Oracle 10g Support for RDF

My new job is a lot of "decision support" and "knowledge assessment". This means I can pull out my bag of RDF tricks again to see how I can help the company with metadata models and inferencing.

To that end, I began poking and proding the RDF landscape again to see if any viable products pop up. Being an Oracle shop, the first thing I did was try Oracle 10g with its support for RDF on top of Oracle Spatial and their Network Data Model.

After a few days of playing with it, here's what I know. It allows me to store RDF as triples directly in the database. It does this by providing a set of procedures and views that extend their Oracle Spatial functionality. Oracle Network Data Model already knows how to store graphs, so it was a logical extension to support RDF (which is a directed graph).

There are procedures provided to search the RDF models with a language that looks like a bit like SPARQL. However, only the graph pattern matching parts ((?x :parentOf ?y)) is available. For filtering on literals ((where ?y like 'seth')) you use straight up SQL WHERE clauses. The search is pretty nice because you can join your search on standard SQL tables, thus combining both your triple model and relational models together.

Oracle also has Rule support, in the form of Rule Indexes. A builtin set of rules for RDF Schema (RDFS) semantics is provided, which is a very nice touch. You are also free to create your own rules, both with the query pattern matching and filters. Once your rules are created, you must then run another procedure which will effectively compile a rule base into views used by searches. After your rule base is compiled and the index is created, you can reference rule bases by name when performing your searches. Doing this allows your queries to take into account the rules. It should be noted that Oracle's rule indexes seem to chain, allowing you to write rules based on rules. This is very exciting stuff. I've seen this work locally and was very happy (commercial, "off the shelf" product supports RDF models and chained rules!)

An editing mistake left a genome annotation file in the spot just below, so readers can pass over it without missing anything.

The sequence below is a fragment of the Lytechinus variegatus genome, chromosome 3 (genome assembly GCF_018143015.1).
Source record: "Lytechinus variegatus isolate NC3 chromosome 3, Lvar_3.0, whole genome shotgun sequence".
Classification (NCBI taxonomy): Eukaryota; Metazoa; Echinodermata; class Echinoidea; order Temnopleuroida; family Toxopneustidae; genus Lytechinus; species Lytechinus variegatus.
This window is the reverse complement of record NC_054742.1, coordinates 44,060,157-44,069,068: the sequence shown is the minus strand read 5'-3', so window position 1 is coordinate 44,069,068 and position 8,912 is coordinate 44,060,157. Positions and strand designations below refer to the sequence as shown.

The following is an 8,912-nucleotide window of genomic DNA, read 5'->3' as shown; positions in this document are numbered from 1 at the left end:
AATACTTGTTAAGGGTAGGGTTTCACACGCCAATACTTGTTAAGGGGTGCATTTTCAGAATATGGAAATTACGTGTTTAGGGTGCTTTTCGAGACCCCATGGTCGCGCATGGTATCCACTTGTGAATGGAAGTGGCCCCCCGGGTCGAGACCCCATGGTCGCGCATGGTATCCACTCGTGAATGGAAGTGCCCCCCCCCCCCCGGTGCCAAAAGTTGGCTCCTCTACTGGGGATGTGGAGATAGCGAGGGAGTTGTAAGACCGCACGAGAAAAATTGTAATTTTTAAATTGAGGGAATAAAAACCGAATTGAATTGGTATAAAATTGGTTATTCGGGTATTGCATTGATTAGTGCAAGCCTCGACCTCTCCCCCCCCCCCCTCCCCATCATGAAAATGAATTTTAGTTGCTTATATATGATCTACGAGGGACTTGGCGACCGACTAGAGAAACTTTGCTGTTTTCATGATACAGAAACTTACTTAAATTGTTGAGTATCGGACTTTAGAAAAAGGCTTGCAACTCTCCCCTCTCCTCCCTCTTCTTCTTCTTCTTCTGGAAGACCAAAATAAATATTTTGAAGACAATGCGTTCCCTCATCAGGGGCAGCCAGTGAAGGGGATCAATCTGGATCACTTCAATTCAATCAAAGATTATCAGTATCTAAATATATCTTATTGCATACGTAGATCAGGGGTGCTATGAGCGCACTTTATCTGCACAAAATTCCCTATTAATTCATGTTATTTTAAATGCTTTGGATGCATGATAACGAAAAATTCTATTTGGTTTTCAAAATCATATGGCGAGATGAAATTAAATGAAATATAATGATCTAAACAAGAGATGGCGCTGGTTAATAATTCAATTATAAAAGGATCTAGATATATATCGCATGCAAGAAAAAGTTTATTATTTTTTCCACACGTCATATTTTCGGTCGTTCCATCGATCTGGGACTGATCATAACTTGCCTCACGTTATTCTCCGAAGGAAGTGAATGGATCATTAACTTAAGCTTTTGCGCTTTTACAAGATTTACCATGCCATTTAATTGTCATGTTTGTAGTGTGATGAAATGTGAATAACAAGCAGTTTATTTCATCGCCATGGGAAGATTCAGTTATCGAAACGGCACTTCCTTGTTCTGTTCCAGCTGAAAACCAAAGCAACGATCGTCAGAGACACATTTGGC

Now, for the down side. And frankly, I don't know how I'm going to work around this. Any time you modify the RDF model, the rule indexes become invalid. That's right, any time you add, update, or delete a triple, you must rebuild your rule indexes.

At first glance, this is a deal breaker. For all but the most read-only applications, the triple store must allow for concurrent modification of the rdf model and querying and analysis via the rules.

If anyone knows a good way around this limitation, I'd love to know. This product is poised to bring RDF into the enterprise (merely due to the fact that Oracle is ubiquitous). However, I don't know if they expect the usage of the product to be anything but purely retrieval oriented.

What I'd like to figure out is how to update my RDF model without destroying my rule indexes. Even if the rule indexes aren't able to take into account new triples until I rebuild the indexes is fine with me right now.

I can't really write a trigger that will rebuilt the indexes after an insertion or deletion, because I'm assuming that there will be too many modifications. I don't know yet the impact constant index rebuilding will have on the system. Or how it will affect in-progress queries.

If you're looking for a good triple store with rules support for data mining and querying, this could be your solution. For more transactional processing, like the standard web application, I might need to find some work arounds.

Of course, tips to other products that are scalable RDF triple stores with inferencings are also appreciated. What's also nice about this new job is we can spend some money, which opens up the options considerably.

Popular posts from this blog

Lists and arrays in Dart

Converting Array to List in Scala

Null-aware operators in Dart